Read more: Baby boomers, desperate to travel, are booking lavish getaways, month-long stays in villas, and exotic cruises

The preliminary injunction against the CDC resulted from a successful lawsuit filed by Florida Attorney General Ashley Moody to halt the conditional sailing orders, which Moody argued exceed the public health agency’s authority and would cause “irreparable injury” to Florida’s economy.

No cruises have left US ports with passengers since March 2020. After cruise ships around the world became “superspreaders” at the start of the pandemic, leaving passengers infected, dead, or stranded, the CDC’s no-sail order stopped all voyages nationwide.

This was replaced by the Framework for Conditional Sailing Order (CSO) and the framework for “trial” voyages, Insider’s Brittany Chang reported. According to an updated framework, cruise companies could bypass the simulated voyages if 95 percent of passengers and crew were fully vaccinated.

The first CDC-approved fully-vaccinated cruise is due to set to sail on June 26 from Florida.

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Video shows the first cruise liner sailing into Venice since the start of the pandemic met by hundreds of protesters demanding ‘No Big Ships’

cruise ship protesters
Protestors at Venice’s Giudecca Canal.

  • Protesters gathered in Venice to oppose the MSC Orchestra cruise liner.
  • It’s the first cruise ship to leave Venice since the pandemic began.
  • Residents are concerned about the environmental impact of cruise ships.
  • See more stories on Insider’s business page.

Protestors gathered at Venice’s Giudecca Canal on Saturday as the first cruise ship departed since the beginning of the COVID-19 pandemic.

A video shared by the Daily Mail on YouTube shows hundreds of people waving banners – some on land, with others in small boats in the canal – and chanting in protest at the MSC Orchestra cruise liner.

The 92,000-tonne ship collected 650 passengers before leaving for Bari in southern Italy, The Guardian reports.

There was confusion over why it had been allowed to port in the first place after the Italian government previously said cruise ships would no longer be allowed to sail past St Mark’s Square. Instead, ships were to be temporarily diverted to the industrial port of Marghera.

Protesters were concerned about the environmental impact that could be caused by the return of cruise ships and a potential rise in COVID-19 cases.

The huge liners are blamed for affecting the fragile ecosystem of the lagoon that surrounds Venice and undermining the foundations of the unique, historic buildings of the “floating city.”

“The reason we are here because we are citizens of Venice and we are against this passage, but we are also against this tourism model that is destroying the city and is pushing out residents and people that want to live here. It’s destroying the planet, it’s destroying the city, and it’s polluting so much,” one resident said in the video shared by the Daily Mail.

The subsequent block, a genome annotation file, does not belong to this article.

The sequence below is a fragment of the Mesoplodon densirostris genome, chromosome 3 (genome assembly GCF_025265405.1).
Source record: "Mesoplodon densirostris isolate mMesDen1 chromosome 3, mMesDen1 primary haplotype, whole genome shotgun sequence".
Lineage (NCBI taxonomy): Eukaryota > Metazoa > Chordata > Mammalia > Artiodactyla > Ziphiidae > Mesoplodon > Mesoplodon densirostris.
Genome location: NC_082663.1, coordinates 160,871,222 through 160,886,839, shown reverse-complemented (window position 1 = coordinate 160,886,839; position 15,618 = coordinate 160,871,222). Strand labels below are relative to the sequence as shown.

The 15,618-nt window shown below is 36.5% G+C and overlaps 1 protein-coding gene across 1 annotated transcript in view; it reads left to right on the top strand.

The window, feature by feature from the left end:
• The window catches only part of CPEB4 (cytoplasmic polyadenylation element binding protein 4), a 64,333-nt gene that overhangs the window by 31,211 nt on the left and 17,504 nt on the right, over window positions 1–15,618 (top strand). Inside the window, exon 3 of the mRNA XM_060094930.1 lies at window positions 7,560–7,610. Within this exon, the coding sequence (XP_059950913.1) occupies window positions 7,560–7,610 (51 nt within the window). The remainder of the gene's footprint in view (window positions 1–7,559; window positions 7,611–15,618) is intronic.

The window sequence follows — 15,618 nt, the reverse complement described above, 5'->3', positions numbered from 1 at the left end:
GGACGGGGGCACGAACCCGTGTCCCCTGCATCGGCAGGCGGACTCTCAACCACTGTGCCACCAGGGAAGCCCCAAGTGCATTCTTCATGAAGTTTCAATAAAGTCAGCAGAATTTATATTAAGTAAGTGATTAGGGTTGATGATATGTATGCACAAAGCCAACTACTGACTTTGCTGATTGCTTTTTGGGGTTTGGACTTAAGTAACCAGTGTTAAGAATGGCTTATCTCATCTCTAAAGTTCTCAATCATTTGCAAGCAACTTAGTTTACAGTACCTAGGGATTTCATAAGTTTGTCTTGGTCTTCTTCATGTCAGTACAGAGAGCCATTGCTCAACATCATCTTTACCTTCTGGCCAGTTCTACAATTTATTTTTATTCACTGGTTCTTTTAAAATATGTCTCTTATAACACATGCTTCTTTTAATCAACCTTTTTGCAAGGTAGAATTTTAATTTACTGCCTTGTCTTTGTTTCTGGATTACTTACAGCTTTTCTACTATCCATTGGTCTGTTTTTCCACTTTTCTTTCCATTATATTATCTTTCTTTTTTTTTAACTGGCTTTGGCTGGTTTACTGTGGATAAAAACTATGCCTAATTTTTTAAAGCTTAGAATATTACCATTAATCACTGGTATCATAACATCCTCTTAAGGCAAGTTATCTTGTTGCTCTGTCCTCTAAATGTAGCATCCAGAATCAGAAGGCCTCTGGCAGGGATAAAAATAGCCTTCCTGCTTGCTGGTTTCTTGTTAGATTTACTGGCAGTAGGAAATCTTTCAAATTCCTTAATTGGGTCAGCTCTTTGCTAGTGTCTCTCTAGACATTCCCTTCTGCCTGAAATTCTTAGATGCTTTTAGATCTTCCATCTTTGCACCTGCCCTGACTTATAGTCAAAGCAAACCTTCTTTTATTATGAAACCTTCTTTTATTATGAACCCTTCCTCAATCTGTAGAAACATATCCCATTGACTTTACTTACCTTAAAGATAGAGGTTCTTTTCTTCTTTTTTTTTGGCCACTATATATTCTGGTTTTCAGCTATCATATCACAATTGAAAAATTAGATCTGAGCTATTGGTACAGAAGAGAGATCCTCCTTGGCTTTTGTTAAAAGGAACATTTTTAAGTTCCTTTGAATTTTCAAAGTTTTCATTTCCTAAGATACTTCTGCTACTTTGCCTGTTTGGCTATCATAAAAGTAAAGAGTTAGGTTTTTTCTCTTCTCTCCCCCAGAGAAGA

Forbes reported in 2019 that a passenger’s carbon footprint triples in size when taking a cruise. The emissions produced by the ship’s exhaust fumes can contribute to serious health issues, the publication added.

Cruise ships are also known for discarding trash, fuel, and sewage directly into the ocean.

“I think the struggle is very long, I think we are against a very big financial interest, but if you ask the people living in Venice, the people living in Venice don’t want these boats here,” another resident said in the video. “And also after one year and a half, everything basically stopped due to the pandemic, what we are worried about is that the situation goes back to before the pandemic.”

A counter-protest was held by Si Grandi Navi, a movement that supports those working in the cruise industry who have been out of work since the pandemic began, The Guardian reports.

Representatives for MSC and the Italian government did not immediately respond to Insider’s request for comment.

Read the original article on Business Insider

A US cruise line just announced a vaccine requirement. These are all the cruise lines that will require COVID-19 vaccinations for guests and crew

norwegian epic cruise ship
The Norwegian Epic.

  • The return of cruising still remains in limbo for many cruise lines.
  • Companies including Royal Caribbean and Norwegian have announced vaccine requirements.
  • These are all the cruise lines that have COVID-19 vaccine requirements for guests or crew.
  • Visit the Business section of Insider for more stories.

Several cruise lines have started announcing vaccination requirements for guests and crew members as the industry looks to restart after the the COVID-19 pandemic.

Last year, cruise ships that were mid-trip began facing COVID-19 related turmoils as the virus began trickling around the world, leaving passengers stuck, infected, or dead. Shortly after, the US Centers for Disease Control and Prevention issued a no-sail order, which was later replaced by its “Framework for Conditional Sailing Order,” a compilation of protocols needed for cruising to resume again.